Fens are diverse open minerotrophic peatlands that are dominated by graminoids, forbs, shrubs, and stunted conifers and are found throughout Michigan. Fens occur primarily on glacial outwash plains, outwash channels, lakeplains, and kettle depressions in outwash plains and moraines. The saturated soils typically range from slightly acidic to alkaline peats and can also include alkaline marl. Fens are peat-accumulating wetlands that receive water that has been in contact with mineral soils or bedrock. Natural processes that influence species composition and community structure of Fens are groundwater seepage, fluctuating water levels, lateral flow, peat accumulation and erosion, fire, insect outbreaks, windthrow, and flooding by beaver.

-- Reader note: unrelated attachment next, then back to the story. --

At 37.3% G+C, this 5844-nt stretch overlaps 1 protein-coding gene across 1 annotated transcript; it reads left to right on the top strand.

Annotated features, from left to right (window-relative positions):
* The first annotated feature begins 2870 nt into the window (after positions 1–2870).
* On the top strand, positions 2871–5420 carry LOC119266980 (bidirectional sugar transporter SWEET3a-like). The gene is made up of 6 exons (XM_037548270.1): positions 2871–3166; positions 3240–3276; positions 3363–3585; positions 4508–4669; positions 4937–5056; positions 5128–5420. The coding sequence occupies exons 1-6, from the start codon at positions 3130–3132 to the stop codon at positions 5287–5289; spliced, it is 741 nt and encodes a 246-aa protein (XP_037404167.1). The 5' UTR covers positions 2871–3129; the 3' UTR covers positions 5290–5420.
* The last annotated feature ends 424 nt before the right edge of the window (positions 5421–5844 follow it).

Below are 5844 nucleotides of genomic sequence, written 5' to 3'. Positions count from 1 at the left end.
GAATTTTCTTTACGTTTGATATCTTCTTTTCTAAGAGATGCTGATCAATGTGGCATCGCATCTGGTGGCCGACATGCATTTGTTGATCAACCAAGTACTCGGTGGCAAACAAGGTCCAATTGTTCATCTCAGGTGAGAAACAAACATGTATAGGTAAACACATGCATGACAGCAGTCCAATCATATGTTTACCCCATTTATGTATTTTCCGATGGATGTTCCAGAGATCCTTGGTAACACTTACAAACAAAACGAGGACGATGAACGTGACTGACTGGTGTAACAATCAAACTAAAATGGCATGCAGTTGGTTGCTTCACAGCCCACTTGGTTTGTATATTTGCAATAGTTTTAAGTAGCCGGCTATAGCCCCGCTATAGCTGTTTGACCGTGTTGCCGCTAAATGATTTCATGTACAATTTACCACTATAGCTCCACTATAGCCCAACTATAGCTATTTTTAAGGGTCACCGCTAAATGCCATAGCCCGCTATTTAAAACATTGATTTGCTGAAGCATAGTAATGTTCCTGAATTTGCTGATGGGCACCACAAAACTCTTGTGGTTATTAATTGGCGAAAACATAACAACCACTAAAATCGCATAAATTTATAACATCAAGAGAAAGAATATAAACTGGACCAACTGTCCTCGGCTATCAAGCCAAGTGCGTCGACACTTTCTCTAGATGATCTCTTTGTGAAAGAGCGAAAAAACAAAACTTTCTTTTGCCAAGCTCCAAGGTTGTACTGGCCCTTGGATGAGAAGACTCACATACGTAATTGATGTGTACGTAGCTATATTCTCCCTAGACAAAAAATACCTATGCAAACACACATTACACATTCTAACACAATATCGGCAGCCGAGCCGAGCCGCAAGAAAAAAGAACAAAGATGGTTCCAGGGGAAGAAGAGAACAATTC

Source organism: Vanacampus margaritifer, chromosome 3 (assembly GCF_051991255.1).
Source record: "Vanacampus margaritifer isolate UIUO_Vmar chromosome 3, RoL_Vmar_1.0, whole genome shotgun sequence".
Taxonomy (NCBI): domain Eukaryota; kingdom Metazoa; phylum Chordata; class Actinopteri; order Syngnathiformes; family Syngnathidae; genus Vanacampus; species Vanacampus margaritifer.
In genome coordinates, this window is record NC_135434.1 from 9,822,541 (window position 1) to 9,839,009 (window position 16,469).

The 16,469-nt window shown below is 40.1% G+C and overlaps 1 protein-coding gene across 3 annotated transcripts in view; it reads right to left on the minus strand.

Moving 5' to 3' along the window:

Five natural community types fall within the Fen group including poor fen, patterned fen, northern fen, prairie fen, and coastal fen. Classification of these Fen types is based on species composition, community structure, differences (often subtle) in soil chemistry and composition, hydrology, geographic distribution, and landscape setting.
Cohen, J.G., M.A. Kost, B.S. Slaughter, D.A. Albert, J.M. Lincoln, A.P. Kortenhoven, C.M. Wilton, H.D. Enander, and K.M. Korroch. 2020. Michigan Natural Community Classification [web application]. Michigan Natural Features Inventory, Michigan State University Extension, Lansing, Michigan. Available https://mnfi.anr.msu.edu/communities/classification. (Accessed: July 28, 2021).